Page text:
Just like us, many insects need a decent night’s sleep to function properly, but this might not be possible if they have been exposed to neonicotinoid insecticides, the most common form of insecticide used worldwide, suggests research by academics at the University of Bristol.
Two studies by scientists at Bristol’s Schools of Physiology, Pharmacology and Neuroscience and Biological Sciences have shown these insecticides affect the amount of sleep taken by both bumblebees and fruit flies, which may help us understand why insect pollinators are vanishing from the wild.
Dr Kiah Tasman, Teaching Associate in the School of Physiology, Pharmacology and Neuroscience and lead author of the studies, said: “The neonicotinoids we tested had a big effect on the amount of sleep taken by both flies and bees. If an insect was exposed to a similar amount as it might experience on a farm where the pesticide had been applied, it slept less, and its daily behavioural rhythms were knocked out of synch with the normal 24-hour cycle of day and night.”
The fruit fly study published today [21 January] in Scientific Reports, allowed the researchers to study the impact of the pesticides on the insect brain.
As well as finding that typical agricultural concentrations of neonicotinoids ruined the flies’ ability to remember, the researchers also saw changes in the clock in the fly brain which controls its 24-hour cycle of day and night.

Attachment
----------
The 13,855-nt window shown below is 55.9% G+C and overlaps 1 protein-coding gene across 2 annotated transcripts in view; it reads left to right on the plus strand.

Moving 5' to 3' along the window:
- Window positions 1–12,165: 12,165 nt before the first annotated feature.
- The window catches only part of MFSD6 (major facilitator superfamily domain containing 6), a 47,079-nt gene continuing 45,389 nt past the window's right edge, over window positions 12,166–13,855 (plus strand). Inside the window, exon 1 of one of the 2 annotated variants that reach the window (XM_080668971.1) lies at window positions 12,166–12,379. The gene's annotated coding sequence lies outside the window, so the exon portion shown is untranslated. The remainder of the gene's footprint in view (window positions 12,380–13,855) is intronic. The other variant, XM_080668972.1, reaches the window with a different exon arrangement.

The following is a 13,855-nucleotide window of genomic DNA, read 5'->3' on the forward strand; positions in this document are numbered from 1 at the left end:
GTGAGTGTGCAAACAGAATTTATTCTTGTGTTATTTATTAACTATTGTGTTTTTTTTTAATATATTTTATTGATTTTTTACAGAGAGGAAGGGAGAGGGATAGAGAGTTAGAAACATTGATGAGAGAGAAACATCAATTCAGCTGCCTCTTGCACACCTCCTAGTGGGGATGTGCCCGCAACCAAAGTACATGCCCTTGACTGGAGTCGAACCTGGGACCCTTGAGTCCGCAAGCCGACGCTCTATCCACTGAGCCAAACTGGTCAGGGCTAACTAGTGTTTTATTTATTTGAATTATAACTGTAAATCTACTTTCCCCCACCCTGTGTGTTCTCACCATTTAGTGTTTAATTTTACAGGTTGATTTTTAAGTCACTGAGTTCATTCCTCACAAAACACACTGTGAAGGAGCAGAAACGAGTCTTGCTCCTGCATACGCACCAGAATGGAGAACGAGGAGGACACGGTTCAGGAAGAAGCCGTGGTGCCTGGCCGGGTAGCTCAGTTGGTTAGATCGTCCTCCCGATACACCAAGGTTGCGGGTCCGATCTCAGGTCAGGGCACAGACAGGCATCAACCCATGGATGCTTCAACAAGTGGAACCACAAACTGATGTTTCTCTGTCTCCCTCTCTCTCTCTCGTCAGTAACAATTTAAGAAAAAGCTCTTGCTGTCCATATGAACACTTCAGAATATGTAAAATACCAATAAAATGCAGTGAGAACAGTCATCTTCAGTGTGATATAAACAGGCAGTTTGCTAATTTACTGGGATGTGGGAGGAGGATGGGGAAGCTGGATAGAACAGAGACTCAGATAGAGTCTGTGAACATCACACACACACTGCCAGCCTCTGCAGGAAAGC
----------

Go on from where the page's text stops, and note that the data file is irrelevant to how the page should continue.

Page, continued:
Dr James Hodge, Associate Professor in Neuroscience in the School of Physiology, Pharmacology and Neuroscience and senior author for the study, added: “Being able to tell time is important for knowing when to be awake and forage, and it looked like these drugged insects were unable to sleep. We know quality sleep is important for insects, just as it is for humans, for their health and forming lasting memories.”
Dr Sean Rands, Senior Lecturer in the School of Biological Sciences and co-author, explained: “Bees and flies have similar structures in their brains, and this suggests one reason why these drugs are so bad for bees is they stop the bees from sleeping properly and then being able to learn where food is in their environment.
“Neonicotinoids are currently banned in the EU, and we hope that this continues in the UK as we leave EU legislation.”
(adapted from University of Bristol press release, published 21st January 2021)